At least three people may have died after being given the wrong advice by operators of the NHS non-emergency 111 helpline, a report has revealed.

The deaths are being investigated along with another 19 "serious untoward incidents" that have been reported since the service was rolled out nationally last month.

The cases under investigation include that of an 83-year-old who died after collapsing with abdominal pain. The report said helpline operators may not have acted fast enough in sending an ambulance.

Other investigations will be carried out into the cases of a 47-year-old who died from a suspected overdose, and another patient who died after being told by 111 operators to go to the nearest GP clinic.

Two of the deaths occurred in the East Midlands, and one in the West Midlands. NHS England said it could not verify the data, which was reported in the general practioners' trade magazine, Pulse.

The 111 service is aimed at patients who are too ill to wait for a GP appointment, but not bad enough to call 999. It was introduced to replace NHS Direct in England and is meant to ease pressure on emergency calls.

A spokesman from Derbyshire Health United said it was investigating two of the deaths. However, it said early findings showed the correct procedures were followed "exactly as expected".

The NHS said in a statement: "The safety of patients must be our paramount concern and NHS England will keep a careful eye on the situation to ensure NHS 111 provides not only a good service to the public, but one which is also safe."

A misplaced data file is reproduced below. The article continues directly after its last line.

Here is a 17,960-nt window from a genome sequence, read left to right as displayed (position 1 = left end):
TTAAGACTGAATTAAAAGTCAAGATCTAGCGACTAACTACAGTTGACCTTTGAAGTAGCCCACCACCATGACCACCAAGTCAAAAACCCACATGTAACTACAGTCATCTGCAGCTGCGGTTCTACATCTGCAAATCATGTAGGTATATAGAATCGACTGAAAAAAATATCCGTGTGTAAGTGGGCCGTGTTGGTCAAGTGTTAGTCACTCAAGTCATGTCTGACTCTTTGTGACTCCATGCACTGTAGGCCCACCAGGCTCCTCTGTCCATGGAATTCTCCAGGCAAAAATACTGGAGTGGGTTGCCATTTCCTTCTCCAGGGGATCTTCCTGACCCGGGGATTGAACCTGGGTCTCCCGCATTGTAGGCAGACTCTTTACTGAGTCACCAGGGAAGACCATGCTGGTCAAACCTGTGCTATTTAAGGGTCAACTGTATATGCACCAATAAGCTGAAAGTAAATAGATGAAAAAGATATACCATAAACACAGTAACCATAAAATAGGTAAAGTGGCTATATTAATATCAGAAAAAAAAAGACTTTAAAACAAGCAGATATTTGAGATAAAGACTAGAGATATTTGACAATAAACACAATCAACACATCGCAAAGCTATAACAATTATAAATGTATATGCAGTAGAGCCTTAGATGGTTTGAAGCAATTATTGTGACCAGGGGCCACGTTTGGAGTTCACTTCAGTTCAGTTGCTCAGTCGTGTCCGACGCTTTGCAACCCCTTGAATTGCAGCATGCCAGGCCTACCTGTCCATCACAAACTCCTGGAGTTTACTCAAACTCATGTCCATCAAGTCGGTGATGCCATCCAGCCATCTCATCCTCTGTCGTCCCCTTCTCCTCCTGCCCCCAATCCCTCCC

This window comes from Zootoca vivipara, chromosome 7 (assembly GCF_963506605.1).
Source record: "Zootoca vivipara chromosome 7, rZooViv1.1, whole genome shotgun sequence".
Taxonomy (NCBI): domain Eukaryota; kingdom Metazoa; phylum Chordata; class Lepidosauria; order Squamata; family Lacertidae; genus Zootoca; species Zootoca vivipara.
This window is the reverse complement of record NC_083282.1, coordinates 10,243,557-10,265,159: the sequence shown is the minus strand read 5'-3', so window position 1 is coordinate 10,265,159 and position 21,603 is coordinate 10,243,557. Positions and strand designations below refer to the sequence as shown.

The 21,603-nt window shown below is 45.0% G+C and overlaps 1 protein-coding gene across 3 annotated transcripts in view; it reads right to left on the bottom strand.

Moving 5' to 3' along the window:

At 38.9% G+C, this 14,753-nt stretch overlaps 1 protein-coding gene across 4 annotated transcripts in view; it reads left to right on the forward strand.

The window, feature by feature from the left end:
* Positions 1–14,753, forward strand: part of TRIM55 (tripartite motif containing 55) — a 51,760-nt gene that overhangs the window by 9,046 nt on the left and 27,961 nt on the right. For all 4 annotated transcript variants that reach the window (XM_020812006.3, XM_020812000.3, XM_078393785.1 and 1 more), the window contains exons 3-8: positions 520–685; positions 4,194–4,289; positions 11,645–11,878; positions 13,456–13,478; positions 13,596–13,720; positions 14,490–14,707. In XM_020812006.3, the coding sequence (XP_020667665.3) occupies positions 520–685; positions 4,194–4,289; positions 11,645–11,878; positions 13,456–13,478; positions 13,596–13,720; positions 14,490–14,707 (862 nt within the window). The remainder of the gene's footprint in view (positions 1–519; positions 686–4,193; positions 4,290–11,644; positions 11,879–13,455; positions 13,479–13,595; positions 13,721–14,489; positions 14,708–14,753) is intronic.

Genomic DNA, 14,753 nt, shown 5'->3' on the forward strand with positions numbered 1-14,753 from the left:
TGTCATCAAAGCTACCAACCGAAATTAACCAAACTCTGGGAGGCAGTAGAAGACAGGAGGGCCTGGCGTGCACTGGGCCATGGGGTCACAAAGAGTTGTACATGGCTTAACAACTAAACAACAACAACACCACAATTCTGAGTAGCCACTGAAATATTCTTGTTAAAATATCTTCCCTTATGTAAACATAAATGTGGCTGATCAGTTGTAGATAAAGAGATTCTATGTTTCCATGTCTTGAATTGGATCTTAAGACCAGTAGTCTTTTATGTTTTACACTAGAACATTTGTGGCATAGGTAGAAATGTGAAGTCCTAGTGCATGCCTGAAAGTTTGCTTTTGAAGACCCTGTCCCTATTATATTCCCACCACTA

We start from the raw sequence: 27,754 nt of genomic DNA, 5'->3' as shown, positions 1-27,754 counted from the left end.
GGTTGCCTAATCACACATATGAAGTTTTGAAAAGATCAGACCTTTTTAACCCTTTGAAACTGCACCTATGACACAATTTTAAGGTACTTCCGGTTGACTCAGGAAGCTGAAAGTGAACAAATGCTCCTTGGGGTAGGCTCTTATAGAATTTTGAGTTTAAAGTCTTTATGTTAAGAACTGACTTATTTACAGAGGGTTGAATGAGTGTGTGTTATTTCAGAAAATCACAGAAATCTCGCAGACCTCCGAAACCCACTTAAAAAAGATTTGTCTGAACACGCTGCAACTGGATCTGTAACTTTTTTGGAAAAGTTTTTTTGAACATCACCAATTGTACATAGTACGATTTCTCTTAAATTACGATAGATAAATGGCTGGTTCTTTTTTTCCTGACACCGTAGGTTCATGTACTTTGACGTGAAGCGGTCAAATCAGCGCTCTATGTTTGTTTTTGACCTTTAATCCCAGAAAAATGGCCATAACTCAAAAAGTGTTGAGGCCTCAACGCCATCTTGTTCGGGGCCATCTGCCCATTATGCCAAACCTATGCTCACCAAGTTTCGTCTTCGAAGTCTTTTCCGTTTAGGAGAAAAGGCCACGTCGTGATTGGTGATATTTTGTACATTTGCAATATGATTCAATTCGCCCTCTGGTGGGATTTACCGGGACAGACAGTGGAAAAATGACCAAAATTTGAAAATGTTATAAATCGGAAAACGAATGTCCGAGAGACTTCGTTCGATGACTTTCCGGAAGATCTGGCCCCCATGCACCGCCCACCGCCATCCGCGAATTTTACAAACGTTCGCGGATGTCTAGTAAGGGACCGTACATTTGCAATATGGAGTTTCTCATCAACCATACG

Earlier in the week, NHS England said it would conduct a review of the 111 service.

"The performance standards which have been introduced for NHS 111 represent a gold standard which the majority of NHS 111 services in England are now meeting, though in some areas performance is still unacceptable, especially at weekends", a spokesman said.

"Some local providers of NHS 111 have not provided the prompt, reliable service the public need and want. NHS England's board is determined to ensure that the public have access to a gold standard NHS 111 service wherever they live in England.

"The NHS 111 service was introduced to deal with public concern and frustration in accessing NHS care, especially at weekends and out-of-hours."

The report came as doctors voiced concern over whether the helpline could cope with demands over the busy bank holiday weekend.

The investigation follows numerous complaints about calls to the helpline going unanswered and poor advice being given, particularly over weekends, causing hospitals to be unnecessarily inundated with patients.

Pilot schemes for the helpline had proved disastrous, with patients waiting hours for their calls to be answered, and others asked to call back later.